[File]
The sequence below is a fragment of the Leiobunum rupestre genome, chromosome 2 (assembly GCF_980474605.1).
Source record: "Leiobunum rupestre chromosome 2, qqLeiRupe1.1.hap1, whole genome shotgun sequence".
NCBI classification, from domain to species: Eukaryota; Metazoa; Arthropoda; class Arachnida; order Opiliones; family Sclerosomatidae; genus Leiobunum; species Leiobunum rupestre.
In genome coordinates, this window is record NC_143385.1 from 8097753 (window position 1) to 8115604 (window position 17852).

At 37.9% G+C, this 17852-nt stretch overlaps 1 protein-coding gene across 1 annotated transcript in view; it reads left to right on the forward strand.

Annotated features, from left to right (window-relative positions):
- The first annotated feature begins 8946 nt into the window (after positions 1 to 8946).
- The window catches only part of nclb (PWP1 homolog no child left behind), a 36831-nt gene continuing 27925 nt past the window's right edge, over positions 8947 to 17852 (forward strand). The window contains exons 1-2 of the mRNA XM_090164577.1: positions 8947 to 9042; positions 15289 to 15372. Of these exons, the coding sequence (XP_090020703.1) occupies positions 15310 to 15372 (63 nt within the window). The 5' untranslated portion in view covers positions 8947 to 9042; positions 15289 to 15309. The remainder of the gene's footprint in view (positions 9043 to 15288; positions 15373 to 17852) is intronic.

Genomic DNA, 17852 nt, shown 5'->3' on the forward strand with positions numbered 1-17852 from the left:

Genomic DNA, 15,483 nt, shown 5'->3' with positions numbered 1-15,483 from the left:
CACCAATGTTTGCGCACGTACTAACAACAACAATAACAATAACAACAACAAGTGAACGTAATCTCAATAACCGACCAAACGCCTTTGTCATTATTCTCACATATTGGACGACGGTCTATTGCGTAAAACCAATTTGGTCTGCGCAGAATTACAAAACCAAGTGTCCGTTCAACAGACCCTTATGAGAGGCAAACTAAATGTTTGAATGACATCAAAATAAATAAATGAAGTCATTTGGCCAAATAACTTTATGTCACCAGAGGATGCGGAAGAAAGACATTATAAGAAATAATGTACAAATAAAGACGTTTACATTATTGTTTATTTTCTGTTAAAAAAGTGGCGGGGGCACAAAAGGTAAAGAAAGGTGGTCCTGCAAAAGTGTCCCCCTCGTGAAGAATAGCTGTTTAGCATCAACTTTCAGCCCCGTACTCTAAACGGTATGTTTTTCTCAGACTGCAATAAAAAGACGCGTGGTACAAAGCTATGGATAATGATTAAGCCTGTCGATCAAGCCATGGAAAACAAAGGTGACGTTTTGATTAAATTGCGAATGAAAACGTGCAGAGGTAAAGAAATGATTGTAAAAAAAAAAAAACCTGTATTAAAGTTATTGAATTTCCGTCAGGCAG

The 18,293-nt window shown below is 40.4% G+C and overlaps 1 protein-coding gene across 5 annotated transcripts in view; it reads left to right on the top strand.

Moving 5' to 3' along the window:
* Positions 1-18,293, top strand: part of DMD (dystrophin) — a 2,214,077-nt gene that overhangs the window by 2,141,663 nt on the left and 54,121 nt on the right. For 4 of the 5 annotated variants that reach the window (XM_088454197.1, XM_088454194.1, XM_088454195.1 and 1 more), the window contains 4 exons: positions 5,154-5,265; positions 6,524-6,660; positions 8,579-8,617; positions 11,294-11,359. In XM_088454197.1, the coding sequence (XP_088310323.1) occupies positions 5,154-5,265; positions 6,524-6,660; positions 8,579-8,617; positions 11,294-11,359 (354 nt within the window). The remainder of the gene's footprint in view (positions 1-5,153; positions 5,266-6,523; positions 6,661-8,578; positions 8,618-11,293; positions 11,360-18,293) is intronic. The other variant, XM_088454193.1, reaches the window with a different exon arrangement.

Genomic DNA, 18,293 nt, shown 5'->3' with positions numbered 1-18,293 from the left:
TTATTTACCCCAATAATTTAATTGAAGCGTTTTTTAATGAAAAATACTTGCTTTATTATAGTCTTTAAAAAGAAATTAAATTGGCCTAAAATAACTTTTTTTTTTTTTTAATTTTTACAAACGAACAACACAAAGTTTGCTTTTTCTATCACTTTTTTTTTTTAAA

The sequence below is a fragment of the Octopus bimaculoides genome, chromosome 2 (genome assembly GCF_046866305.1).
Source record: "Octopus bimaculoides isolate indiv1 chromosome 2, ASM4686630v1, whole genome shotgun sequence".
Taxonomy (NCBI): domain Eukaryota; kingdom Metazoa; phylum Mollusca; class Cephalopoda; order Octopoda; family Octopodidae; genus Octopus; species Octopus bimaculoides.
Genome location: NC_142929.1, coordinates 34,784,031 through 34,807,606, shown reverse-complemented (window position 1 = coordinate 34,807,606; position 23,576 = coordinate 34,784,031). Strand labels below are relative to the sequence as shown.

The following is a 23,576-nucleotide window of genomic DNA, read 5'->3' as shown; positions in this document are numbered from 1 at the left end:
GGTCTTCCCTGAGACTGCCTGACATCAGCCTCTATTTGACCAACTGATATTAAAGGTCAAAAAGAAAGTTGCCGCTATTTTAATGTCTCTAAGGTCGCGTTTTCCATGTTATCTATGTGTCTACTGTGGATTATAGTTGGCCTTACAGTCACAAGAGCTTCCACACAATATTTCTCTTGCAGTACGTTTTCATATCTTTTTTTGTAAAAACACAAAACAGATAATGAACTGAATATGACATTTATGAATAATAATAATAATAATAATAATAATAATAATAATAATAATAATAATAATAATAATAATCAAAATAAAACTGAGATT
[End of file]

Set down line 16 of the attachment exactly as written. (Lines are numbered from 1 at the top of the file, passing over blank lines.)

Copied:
TTATTTACCCCAATAATTTAATTGAAGCGTTTTTTAATGAAAAATACTTGCTTTATTATAGTCTTTAAAAAGAAATTAAATTGGCCTAAAATAACTTTTTTTTTTTTTTAATTTTTACAAACGAACAACACAAAGTTTGCTTTTTCTATCACTTTTTTTTTTTAAA